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This wasn't a surprise: Tesla Motors (Nasdaq: TSLA ) lost a bunch of money in the second quarter -- despite a big increase in revenues.
The Silicon Valley electric-car start-up posted a loss of $0.53 a share on revenues of $58.2 million for the quarter. Both of those numbers exceeded consensus Wall Street estimates, but the trends weren't a surprise: Demand is strong (by Tesla standards, at least) for the company's current car, the Roadster, while development of the upcoming Model S sedan is burning big bucks.
The big surprise was elsewhere -- a hint of a huge new deal with mighty Toyota (NYSE: TM ) .
Tesla's big surprise
Tesla has parts-and-technology deals in place with Mercedes maker Daimler and battery supplier Panasonic (NYSE: PC ) , but its deals with Toyota are the ones that have attracted the most attention from investors. Thanks to the Japanese giant, Tesla has a factory, a contract to help develop the electric version of Toyota's RAV4 SUV, and a very visible patron in Toyota CEO Akio Toyoda, who famously test-drove a Roadster last year with Tesla co-founder and CEO Elon Musk.
That RAV4 contract delivered $19 million to Tesla's bottom line during the quarter, and it's expected to bring about $100 million after the deal was expanded in July. But on Wednesday, Musk hinted that much more may be on the way: During a call for analysts, Musk said the company was discussing a deal with Toyota that would be "an order of magnitude" larger than the July contract.
That means billion-with-a-B, the company confirmed after the call. It's not yet a done deal, and we can only guess at the details, but that kind of contract would transform Tesla from a long-shot start-up carmaker to a serious, credible industry supplier.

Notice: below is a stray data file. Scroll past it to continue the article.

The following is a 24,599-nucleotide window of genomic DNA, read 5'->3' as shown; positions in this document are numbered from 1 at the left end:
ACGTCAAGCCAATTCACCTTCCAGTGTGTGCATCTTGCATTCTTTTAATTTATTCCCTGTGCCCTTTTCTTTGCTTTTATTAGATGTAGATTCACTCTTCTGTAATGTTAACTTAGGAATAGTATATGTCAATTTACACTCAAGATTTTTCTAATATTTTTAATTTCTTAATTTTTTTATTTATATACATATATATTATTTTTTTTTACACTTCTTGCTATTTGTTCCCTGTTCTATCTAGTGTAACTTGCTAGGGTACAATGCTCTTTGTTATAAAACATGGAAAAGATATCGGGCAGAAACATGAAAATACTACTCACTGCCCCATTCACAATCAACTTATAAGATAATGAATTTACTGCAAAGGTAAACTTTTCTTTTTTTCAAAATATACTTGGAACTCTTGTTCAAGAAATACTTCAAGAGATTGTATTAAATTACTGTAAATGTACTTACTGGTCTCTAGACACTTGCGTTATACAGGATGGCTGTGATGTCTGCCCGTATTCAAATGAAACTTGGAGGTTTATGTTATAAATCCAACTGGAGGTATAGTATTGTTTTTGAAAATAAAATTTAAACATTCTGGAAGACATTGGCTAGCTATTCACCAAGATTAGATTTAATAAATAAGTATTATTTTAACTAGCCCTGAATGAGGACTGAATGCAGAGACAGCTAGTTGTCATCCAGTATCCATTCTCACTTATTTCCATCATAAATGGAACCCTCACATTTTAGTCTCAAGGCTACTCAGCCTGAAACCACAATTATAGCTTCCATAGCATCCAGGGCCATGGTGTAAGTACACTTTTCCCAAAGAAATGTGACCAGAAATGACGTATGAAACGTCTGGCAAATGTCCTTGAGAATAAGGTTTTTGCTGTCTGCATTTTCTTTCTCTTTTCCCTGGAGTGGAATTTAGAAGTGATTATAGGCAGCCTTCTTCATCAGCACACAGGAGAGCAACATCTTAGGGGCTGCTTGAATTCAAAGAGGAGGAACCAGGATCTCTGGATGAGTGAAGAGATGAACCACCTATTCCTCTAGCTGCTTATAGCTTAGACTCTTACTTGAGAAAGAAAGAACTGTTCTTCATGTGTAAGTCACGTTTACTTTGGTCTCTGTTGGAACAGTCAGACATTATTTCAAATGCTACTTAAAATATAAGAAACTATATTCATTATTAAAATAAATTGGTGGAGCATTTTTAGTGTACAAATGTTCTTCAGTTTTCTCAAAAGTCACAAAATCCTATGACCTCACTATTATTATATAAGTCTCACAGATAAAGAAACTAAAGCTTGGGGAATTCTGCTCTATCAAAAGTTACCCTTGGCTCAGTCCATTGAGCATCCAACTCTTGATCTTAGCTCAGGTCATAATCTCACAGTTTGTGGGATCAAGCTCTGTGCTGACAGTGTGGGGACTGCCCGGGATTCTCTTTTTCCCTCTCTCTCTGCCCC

Maybe even a profitable one. That would be a nice surprise for shareholders.
A smarter route to profitability?
Musk has talked brashly of "disrupting" the global auto business, but I've long thought that the company's best path to sustainable profitability would be as a supplier, not a carmaker. The barriers to entry as an auto manufacturer are immense in today's low-margin, globalized car market, but Tesla's experience with electric power trains makes it a valuable potential partner for big automakers looking to up their electric game.
Technologically, Tesla's kind of a one-trick pony, but it's a good trick. The Roadster was the first, and is so far the only, all-electric car that meets global quality expectations with a range comparable to conventional gas-powered autos. To some extent that range advantage is due to the Roadster's expensive battery pack (and corresponding six-figure price point), but the Tesla systems that manage those batteries are good enough to have attracted Toyota's attention, and Toyota is no green-car slouch.
Intriguing possibilities going forward
Tesla was never likely to make it as "just" a carmaker. Plain and simple, the company isn't likely to ever have the scale or resources to compete profitably with the likes of Ford (NYSE: F ) or General Motors (NYSE: GM ) , much less the German luxury-car makers that dominate the segment Tesla's hoping to enter with the Model S. A niche producer of a few thousand expensive cars a year for the world's gadget geeks? Maybe. But that's not a route to the kind of profitability Tesla shareholders are expecting.
But now we can at least credibly imagine Tesla as the outsourced center of Toyota's electric-car expertise. Could that lead to profitable tie-ups with other automakers? Or maybe even a buyout offer? Tesla's market cap is still under $3 billion -- even an offer with a fat premium wouldn't strain any of the big automakers too badly.
These are just possibilities right now, of course. But they're worth close watching, because this company seems to have a way of getting more interesting every quarter.